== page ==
11. Devane WA, Dysarz IFA, Johnson MR, Melvin LS, Howlett AC (1988) Determination and characterization of a cannabinoid receptor in rat brain. Mol Pharmacol 34:605–613PubMedGoogle Scholar
  12. Devane WA, Hanus L, Breuer A, Pertwee RG, Stevenson LA, Griffin G, Gibson D, Mandelbaum A, Etinger A, Mechoulam R (1992) Isolation and structure of a brain constituent that binds to the cannabinoid receptor. Science 258:1946–1949PubMedGoogle Scholar
  13. Dewey WL (1986) Cannabinoid pharmacology. Pharmacol Rev 38:151–178PubMedGoogle Scholar
  14. Dewey WL, Harris LS, Howes JF, Nuite JA (1970) The effect of various neurohumoral modulators on the activity of morphine and the narcotic antagonists in the tail-flick and phenylquinone tests. J Pharmacol Exp Ther 175:435–442PubMedGoogle Scholar
  15. Evans (1992) Effects of drugs of abuse on acquisition of behavioral chains in squirrel monkeys. Psychopharmacology 107:55–60CrossRefPubMedGoogle Scholar
  16. Ferraro DP, Grilly DM (1973) Lack of toleance to Δ9-tetrahydrocannabinol in chimpanzees. Science 179:490–492PubMedGoogle Scholar
  17. Fride E, Mechoulam R (1993) Pharmacological activity of the cannabinoid receptor agonist, anandamide, a brain constituent. Eur J Pharmacol 231:313–314CrossRefPubMedGoogle Scholar
  18. Gold LH, Balster RL, Barrett RL, Britt DT, Martin BR (1992) A comparison of the discriminative stimululs properties of Δ9-THC and CP-55,940 in rats and rhesus monkeys. J Pharmacol Exp Ther 262:479–486PubMedGoogle Scholar
  19. Gralla RJ, Tyson LB, Bordin LA, Clark RA, Kelsen DP, Kris MG, Kalman LB, Groshen S (1984) Antiemetic therapy:a review of recent studies and a report of a random assignment trial comparing metoclopramide with Δ9-tetrahydrocannabinol. Cancer Res Rep 68:163–172Google Scholar
  20. Hanus L, Gopher A, Almog S, Mechoulam R (1993) Two new unsaturated fatty acid ethanolamides in brain that bind to the cannabinoid receptor. J Med Chem 36:3032–3034CrossRefPubMedGoogle Scholar
  21. Herkenham M, Lynn AB, Johnson MR, Melvin LS, de Costa BR, Rice KC (1991) Characterization and localization of cannabinoid receptors in rat brain: A quantative in vitro autoradiographic study. J Neurosci 11:563–583PubMedGoogle Scholar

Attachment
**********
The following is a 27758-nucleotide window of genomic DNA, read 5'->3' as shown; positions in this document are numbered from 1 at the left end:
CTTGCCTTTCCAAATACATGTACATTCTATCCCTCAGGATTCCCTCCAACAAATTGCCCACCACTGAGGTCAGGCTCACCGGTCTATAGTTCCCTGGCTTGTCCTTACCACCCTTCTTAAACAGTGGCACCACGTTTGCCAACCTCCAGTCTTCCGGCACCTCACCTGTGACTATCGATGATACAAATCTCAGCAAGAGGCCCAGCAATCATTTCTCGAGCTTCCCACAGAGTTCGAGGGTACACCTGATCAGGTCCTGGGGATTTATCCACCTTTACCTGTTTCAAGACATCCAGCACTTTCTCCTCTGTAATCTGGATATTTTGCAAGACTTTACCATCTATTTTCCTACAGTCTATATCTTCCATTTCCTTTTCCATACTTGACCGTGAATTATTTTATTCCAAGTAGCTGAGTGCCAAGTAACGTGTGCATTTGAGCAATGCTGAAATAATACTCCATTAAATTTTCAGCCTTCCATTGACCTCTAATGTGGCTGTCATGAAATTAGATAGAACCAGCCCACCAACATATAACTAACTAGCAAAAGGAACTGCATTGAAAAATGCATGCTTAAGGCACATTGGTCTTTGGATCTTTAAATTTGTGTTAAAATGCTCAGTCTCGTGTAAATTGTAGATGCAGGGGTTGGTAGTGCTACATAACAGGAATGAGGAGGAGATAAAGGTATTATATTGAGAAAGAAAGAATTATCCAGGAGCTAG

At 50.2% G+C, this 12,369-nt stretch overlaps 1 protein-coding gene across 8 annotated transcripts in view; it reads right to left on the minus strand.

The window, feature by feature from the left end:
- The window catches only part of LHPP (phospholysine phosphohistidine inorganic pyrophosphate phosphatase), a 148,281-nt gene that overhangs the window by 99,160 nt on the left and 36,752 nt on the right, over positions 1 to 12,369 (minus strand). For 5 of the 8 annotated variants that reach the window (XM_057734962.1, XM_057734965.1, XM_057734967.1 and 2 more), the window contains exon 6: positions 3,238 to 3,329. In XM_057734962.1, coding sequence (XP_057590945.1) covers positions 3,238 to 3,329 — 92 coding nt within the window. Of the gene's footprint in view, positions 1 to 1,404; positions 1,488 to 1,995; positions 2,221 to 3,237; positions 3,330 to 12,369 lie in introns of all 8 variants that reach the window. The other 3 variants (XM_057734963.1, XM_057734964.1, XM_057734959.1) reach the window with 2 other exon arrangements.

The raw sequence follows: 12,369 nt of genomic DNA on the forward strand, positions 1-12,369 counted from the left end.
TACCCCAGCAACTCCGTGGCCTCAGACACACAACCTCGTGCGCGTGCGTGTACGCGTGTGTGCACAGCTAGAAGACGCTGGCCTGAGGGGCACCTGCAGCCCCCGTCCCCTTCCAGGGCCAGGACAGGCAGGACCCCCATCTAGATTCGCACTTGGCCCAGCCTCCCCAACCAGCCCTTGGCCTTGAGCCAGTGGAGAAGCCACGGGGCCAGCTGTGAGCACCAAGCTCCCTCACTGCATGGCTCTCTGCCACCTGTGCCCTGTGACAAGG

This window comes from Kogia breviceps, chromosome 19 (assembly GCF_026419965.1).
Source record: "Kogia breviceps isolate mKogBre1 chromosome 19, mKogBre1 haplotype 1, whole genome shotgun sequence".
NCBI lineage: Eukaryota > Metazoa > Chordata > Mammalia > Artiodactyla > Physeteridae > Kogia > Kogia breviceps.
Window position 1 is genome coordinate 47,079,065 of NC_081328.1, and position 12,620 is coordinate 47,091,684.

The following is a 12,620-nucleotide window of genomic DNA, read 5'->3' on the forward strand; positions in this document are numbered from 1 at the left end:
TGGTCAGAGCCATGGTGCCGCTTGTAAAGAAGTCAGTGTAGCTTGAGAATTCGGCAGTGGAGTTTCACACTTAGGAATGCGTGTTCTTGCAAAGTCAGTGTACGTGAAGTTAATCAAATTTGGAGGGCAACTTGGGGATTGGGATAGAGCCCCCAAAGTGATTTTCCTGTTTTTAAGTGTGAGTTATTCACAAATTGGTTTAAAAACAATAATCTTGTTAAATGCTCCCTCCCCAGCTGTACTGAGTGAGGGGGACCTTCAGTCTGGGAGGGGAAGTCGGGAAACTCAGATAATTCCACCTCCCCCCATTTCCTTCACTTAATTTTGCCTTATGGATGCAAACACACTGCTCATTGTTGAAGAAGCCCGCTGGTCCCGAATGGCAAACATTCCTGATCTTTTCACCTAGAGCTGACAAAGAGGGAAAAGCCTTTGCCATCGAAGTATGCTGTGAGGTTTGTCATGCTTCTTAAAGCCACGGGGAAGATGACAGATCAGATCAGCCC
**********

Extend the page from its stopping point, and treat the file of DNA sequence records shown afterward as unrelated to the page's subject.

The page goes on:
22. Heyser CJ, Hampson RE, Deadwyler SA (1993) Effects of delta-9-tetrahydrocannabinol on delayed match to sample performance in rats:alterations in short-term memory associated with changes in task specific firing of hippocampal cells. J Pharmacol Exp Ther 264:294–307PubMedGoogle Scholar
  23. Howlett AC, Fleming RM (1984) Cannabinoid inhibition of adenylate cyclase. Pharmacology of the response in neuroblastoma cell membranes. Mol Pharmacol 26:532–538PubMedGoogle Scholar
  24. Jansen EM, Haycock DA, Ward SJ, Seybold VS (1992) Distribution of cannabinoid receptors in rat brain determined with aminoalkylindoles. Brain Res 575:93–102CrossRefPubMedGoogle Scholar
  25. Jarbe TU, Hiltunen AJ, Lander N, Mechoulam R (1986) Cannabimimetic activity (delta 1-THC cue) of cannabidiol monomethyl ether and two stereoisomeric hexahydrocannabinols in rats and pigeons. Pharmacol Biochem Behav 25:393–399CrossRefPubMedGoogle Scholar
  26. Levin ED (1988) Psychopharmacological effects in the radial-arm maze. Neurosci Biobehav Rev 12:168–175CrossRefGoogle Scholar
  27. Litchfield JT, Wilcoxon F (1949) A simplified method of evaluating dose-effect experiments J Pharmacol Exp Ther 96:99–113Google Scholar
  28. Mailleux P, Verslijpe M, Vanderhaeghen JJ (1992) Initial observations on the distribution of cannabinoid receptor binding sites in the human adult basal ganglia using autoradiography. Neurosci Lett 139:7–9CrossRefPubMedGoogle Scholar
  29. Margulies JE, Hammer RP (1991) Δ9-tetrahydrocannabinol alters cerebral metabolism in a biphasic, dose-dependent manner in rat brain. Eur J Pharmacol 202:373–378CrossRefPubMedGoogle Scholar
  30. Martin AR, Consroe P, Kane VV, Shah V, Singh V, Lander N, Mechoulam R, Srebnik M (1987) Structure-anticonvulsant activity relationships of cannabidiol analogs. In:Rapaka RA, Makriyannis A (eds) Structure-activity relationships of the cannabinoids. NIDA Res Monogr pp 48–58Google Scholar